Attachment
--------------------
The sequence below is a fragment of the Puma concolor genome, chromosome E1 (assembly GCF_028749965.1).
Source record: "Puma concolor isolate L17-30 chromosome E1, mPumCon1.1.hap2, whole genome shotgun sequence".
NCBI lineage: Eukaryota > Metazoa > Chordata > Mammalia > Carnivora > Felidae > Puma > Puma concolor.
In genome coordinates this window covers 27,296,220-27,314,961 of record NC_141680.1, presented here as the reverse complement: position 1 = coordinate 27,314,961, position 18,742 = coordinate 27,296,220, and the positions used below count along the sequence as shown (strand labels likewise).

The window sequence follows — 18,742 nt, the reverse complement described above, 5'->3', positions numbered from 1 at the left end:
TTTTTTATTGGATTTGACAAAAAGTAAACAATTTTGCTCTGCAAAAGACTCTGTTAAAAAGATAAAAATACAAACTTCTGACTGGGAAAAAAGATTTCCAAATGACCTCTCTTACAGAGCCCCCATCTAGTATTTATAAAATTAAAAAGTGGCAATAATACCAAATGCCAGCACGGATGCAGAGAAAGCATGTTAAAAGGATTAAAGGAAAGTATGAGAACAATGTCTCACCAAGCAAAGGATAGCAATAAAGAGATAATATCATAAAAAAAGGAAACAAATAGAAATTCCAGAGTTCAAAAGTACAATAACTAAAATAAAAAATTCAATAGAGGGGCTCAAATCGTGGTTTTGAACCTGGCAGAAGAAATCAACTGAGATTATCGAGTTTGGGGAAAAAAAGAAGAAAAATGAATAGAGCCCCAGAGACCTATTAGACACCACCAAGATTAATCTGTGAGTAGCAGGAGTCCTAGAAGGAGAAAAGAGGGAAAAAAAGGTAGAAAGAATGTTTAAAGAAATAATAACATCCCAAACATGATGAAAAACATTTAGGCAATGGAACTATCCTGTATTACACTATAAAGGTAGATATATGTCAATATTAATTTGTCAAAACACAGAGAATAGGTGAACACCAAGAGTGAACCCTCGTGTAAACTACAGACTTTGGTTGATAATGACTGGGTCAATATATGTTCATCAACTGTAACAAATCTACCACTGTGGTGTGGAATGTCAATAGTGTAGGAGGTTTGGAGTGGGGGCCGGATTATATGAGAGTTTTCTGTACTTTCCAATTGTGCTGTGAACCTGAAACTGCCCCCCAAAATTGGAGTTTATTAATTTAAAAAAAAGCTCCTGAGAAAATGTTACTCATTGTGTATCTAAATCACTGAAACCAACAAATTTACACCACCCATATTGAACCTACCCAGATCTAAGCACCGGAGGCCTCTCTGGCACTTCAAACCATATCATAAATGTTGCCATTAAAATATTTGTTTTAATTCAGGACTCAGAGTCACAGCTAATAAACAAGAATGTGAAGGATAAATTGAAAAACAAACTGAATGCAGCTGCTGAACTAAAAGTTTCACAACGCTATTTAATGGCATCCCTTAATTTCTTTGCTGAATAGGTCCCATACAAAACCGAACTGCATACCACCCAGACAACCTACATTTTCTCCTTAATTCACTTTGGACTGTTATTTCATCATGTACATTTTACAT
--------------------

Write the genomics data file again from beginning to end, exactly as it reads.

The sequence below is a fragment of the Puma concolor genome, chromosome E1 (assembly GCF_028749965.1).
Source record: "Puma concolor isolate L17-30 chromosome E1, mPumCon1.1.hap2, whole genome shotgun sequence".
NCBI lineage: Eukaryota > Metazoa > Chordata > Mammalia > Carnivora > Felidae > Puma > Puma concolor.
In genome coordinates this window covers 27,296,220-27,314,961 of record NC_141680.1, presented here as the reverse complement: position 1 = coordinate 27,314,961, position 18,742 = coordinate 27,296,220, and the positions used below count along the sequence as shown (strand labels likewise).

The window sequence follows — 18,742 nt, the reverse complement described above, 5'->3', positions numbered from 1 at the left end:
TTTTTTATTGGATTTGACAAAAAGTAAACAATTTTGCTCTGCAAAAGACTCTGTTAAAAAGATAAAAATACAAACTTCTGACTGGGAAAAAAGATTTCCAAATGACCTCTCTTACAGAGCCCCCATCTAGTATTTATAAAATTAAAAAGTGGCAATAATACCAAATGCCAGCACGGATGCAGAGAAAGCATGTTAAAAGGATTAAAGGAAAGTATGAGAACAATGTCTCACCAAGCAAAGGATAGCAATAAAGAGATAATATCATAAAAAAAGGAAACAAATAGAAATTCCAGAGTTCAAAAGTACAATAACTAAAATAAAAAATTCAATAGAGGGGCTCAAATCGTGGTTTTGAACCTGGCAGAAGAAATCAACTGAGATTATCGAGTTTGGGGAAAAAAAGAAGAAAAATGAATAGAGCCCCAGAGACCTATTAGACACCACCAAGATTAATCTGTGAGTAGCAGGAGTCCTAGAAGGAGAAAAGAGGGAAAAAAAGGTAGAAAGAATGTTTAAAGAAATAATAACATCCCAAACATGATGAAAAACATTTAGGCAATGGAACTATCCTGTATTACACTATAAAGGTAGATATATGTCAATATTAATTTGTCAAAACACAGAGAATAGGTGAACACCAAGAGTGAACCCTCGTGTAAACTACAGACTTTGGTTGATAATGACTGGGTCAATATATGTTCATCAACTGTAACAAATCTACCACTGTGGTGTGGAATGTCAATAGTGTAGGAGGTTTGGAGTGGGGGCCGGATTATATGAGAGTTTTCTGTACTTTCCAATTGTGCTGTGAACCTGAAACTGCCCCCCAAAATTGGAGTTTATTAATTTAAAAAAAAGCTCCTGAGAAAATGTTACTCATTGTGTATCTAAATCACTGAAACCAACAAATTTACACCACCCATATTGAACCTACCCAGATCTAAGCACCGGAGGCCTCTCTGGCACTTCAAACCATATCATAAATGTTGCCATTAAAATATTTGTTTTAATTCAGGACTCAGAGTCACAGCTAATAAACAAGAATGTGAAGGATAAATTGAAAAACAAACTGAATGCAGCTGCTGAACTAAAAGTTTCACAACGCTATTTAATGGCATCCCTTAATTTCTTTGCTGAATAGGTCCCATACAAAACCGAACTGCATACCACCCAGACAACCTACATTTTCTCCTTAATTCACTTTGGACTGTTATTTCATCATGTACATTTTACAT